Samantha Power says there's broad consensus about killings in Bosnia's war, but Russia calls resolution 'divisive,' backs UN countermeasure More

America's Most Exotic Presidential Pets

From alligators to bears, the White House has been home to some unusual presidential pets over the years More

This forum has been closed.
Comment Sorting
Comments
     
by: Alex from: Greece
July 03, 2012 12:13 PM
wasn't the UN Human Rights Chief chaired by Syria not long ago...??? Israel President Netanyahoo was right... you can't make these things up... such a joke this UN is...

by: Godwin from: Nigeria
July 03, 2012 10:10 AM
The civilized world can stop arms sales to any country of the world if they choose to, but who is going to stop or tell Russia what to do when its ally is in trouble and bloodthirsty? Who is going to control what Tehran does with its terrorist network - such a person or group can lay claim to stopping terrorism the world over. For the lack of control in sale of arms to both Syria and its opposition group(s) is the inability of the world to put to check Iran's sale of arms to various terrorist groups all over the world, thus making it still difficult to actually determine how hard the oil embargo is going to bite its economy whose chief income is illegal sale of arms. The end is not in sight except someone finds way of curbing Iran, and even if the UN observer team will be in danger of losing their lives if sent back there in the present condition, as neither Moscow nor Tehran truly values human life.

by: Godwin from: Nigeria
July 03, 2012 9:52 AM
The agenda of the Arab Spring is for a totalitarian government, an autocracy based on sharia. The Syrian opposition is toeing the same line which has only partially been achieved in Egypt (time will tell). Rejection of Assad in the arrangement is not a way to negotiate peace but to impose themselves on the people of Syria. They forget that Assad came from a constituency and has supporters, why must they seek his exclusion? Now Assad appears to dance along in order to pay Israel back in their own coin for lending their support to the opposition, this is chaotic. Both parties are playing a dangerous game of chance (Israel and Assad), but the middle line should be what comes after which may be for the UN to advice - maintain existing treaties. Assad is guilty, now he'll say he thought the people he's killing are Israelis. The opposition is destroying the country, they'll claim they thought Assad wanted to make peace with Israel. The entire crisis in the Middle East finds definition in what's happening in Syria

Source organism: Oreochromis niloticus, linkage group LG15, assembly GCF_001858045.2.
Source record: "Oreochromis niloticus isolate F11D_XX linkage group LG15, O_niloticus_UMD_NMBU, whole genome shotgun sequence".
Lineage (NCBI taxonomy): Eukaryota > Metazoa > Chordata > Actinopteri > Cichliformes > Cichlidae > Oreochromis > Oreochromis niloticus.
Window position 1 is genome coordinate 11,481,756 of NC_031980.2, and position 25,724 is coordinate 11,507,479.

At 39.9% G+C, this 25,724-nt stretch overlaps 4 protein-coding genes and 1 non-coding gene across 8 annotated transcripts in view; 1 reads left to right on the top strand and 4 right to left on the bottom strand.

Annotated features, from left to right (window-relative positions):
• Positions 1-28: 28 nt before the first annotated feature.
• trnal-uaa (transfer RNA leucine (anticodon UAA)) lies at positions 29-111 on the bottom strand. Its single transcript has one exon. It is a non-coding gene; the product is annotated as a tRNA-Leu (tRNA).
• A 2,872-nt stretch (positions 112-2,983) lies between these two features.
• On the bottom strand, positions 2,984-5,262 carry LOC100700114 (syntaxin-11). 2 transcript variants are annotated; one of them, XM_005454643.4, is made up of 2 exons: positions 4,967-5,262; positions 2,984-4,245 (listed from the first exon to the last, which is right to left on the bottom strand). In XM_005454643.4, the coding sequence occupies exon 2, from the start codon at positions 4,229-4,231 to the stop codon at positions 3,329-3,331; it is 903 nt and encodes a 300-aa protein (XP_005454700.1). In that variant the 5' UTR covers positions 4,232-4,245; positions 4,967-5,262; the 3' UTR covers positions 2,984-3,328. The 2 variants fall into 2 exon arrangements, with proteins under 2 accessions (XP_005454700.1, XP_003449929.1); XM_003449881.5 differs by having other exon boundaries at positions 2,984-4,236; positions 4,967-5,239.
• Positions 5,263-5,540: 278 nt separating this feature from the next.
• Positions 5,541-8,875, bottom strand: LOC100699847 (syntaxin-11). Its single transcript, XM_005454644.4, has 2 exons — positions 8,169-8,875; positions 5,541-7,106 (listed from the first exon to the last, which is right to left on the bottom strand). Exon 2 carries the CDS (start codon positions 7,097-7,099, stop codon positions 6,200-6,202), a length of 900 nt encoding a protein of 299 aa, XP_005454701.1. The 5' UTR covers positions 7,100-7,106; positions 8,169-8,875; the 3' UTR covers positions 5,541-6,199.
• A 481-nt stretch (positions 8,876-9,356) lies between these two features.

by: NVO from: usa
July 02, 2012 8:54 PM
The UN is an absolute SHAM! They are a bunch of Global Elites pushing for a ONE WORLD GOVERNMENT under THE NEW WORLD ORDER. DO NOT BE DECEIVED BY THEIR SECRET AGENDA. BEWARE OF PROJECT ESHELON!!!

Featured Videos

Your JavaScript is turned off or you have an old version of Adobe's Flash Player. Get the latest Flash player.
Olympics Construction Scars Sacred Korean Mountaini
X
July 02, 2015 4:10 AM
Environmentalists in South Korea are protesting a Winter Olympics construction project to build a ski slope through a 500-year-old protected forest. Brian Padden reports that although there is strong national support for hosting the 2018 Pyeongchang Winter Olympics, there are growing public concerns over the costs and possible ecological damage at the revered mountain.
Video

Video Olympics Construction Scars Sacred Korean Mountain

Environmentalists in South Korea are protesting a Winter Olympics construction project to build a ski slope through a 500-year-old protected forest. Brian Padden reports that although there is strong national support for hosting the 2018 Pyeongchang Winter Olympics, there are growing public concerns over the costs and possible ecological damage at the revered mountain.
Video

Video Xenophobia Victims in South Africa Flee Violence, Then Return

Many Malawians fled South Africa early this year after xenophobic attacks on African immigrants. But many quickly found life was no better at home and have returned to South Africa – often illegally and without jobs, and facing the tough task of having to start over. Lameck Masina and Anita Powell file from Johannesburg.